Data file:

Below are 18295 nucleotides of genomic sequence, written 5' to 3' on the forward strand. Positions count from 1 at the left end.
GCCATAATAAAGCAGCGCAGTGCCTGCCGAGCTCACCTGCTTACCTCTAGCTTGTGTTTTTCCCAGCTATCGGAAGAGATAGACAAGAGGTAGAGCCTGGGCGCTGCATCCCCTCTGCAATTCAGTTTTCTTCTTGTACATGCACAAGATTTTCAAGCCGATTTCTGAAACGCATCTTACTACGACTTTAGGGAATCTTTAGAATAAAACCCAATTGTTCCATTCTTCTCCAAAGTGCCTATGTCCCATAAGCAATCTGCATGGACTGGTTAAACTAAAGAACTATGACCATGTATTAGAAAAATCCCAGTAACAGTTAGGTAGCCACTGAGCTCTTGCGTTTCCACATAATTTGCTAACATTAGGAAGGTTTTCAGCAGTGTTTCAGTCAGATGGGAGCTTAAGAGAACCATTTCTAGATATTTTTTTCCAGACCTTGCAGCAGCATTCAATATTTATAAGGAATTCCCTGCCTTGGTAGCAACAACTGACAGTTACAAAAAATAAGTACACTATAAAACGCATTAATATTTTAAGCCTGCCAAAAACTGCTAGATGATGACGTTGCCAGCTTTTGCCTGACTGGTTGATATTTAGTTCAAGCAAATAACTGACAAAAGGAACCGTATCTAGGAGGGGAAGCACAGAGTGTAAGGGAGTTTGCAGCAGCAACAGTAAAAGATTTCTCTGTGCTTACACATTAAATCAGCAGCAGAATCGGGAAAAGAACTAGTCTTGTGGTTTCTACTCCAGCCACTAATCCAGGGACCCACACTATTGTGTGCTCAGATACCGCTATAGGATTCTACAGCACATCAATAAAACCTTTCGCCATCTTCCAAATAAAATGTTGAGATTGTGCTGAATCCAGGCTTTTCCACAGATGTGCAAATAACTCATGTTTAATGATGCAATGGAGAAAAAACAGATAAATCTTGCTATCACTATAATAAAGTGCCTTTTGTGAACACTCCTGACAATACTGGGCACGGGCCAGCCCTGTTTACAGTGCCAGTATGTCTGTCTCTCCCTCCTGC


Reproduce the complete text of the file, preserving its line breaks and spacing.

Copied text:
Below are 18295 nucleotides of genomic sequence, written 5' to 3' on the forward strand. Positions count from 1 at the left end.
GCCATAATAAAGCAGCGCAGTGCCTGCCGAGCTCACCTGCTTACCTCTAGCTTGTGTTTTTCCCAGCTATCGGAAGAGATAGACAAGAGGTAGAGCCTGGGCGCTGCATCCCCTCTGCAATTCAGTTTTCTTCTTGTACATGCACAAGATTTTCAAGCCGATTTCTGAAACGCATCTTACTACGACTTTAGGGAATCTTTAGAATAAAACCCAATTGTTCCATTCTTCTCCAAAGTGCCTATGTCCCATAAGCAATCTGCATGGACTGGTTAAACTAAAGAACTATGACCATGTATTAGAAAAATCCCAGTAACAGTTAGGTAGCCACTGAGCTCTTGCGTTTCCACATAATTTGCTAACATTAGGAAGGTTTTCAGCAGTGTTTCAGTCAGATGGGAGCTTAAGAGAACCATTTCTAGATATTTTTTTCCAGACCTTGCAGCAGCATTCAATATTTATAAGGAATTCCCTGCCTTGGTAGCAACAACTGACAGTTACAAAAAATAAGTACACTATAAAACGCATTAATATTTTAAGCCTGCCAAAAACTGCTAGATGATGACGTTGCCAGCTTTTGCCTGACTGGTTGATATTTAGTTCAAGCAAATAACTGACAAAAGGAACCGTATCTAGGAGGGGAAGCACAGAGTGTAAGGGAGTTTGCAGCAGCAACAGTAAAAGATTTCTCTGTGCTTACACATTAAATCAGCAGCAGAATCGGGAAAAGAACTAGTCTTGTGGTTTCTACTCCAGCCACTAATCCAGGGACCCACACTATTGTGTGCTCAGATACCGCTATAGGATTCTACAGCACATCAATAAAACCTTTCGCCATCTTCCAAATAAAATGTTGAGATTGTGCTGAATCCAGGCTTTTCCACAGATGTGCAAATAACTCATGTTTAATGATGCAATGGAGAAAAAACAGATAAATCTTGCTATCACTATAATAAAGTGCCTTTTGTGAACACTCCTGACAATACTGGGCACGGGCCAGCCCTGTTTACAGTGCCAGTATGTCTGTCTCTCCCTCCTGC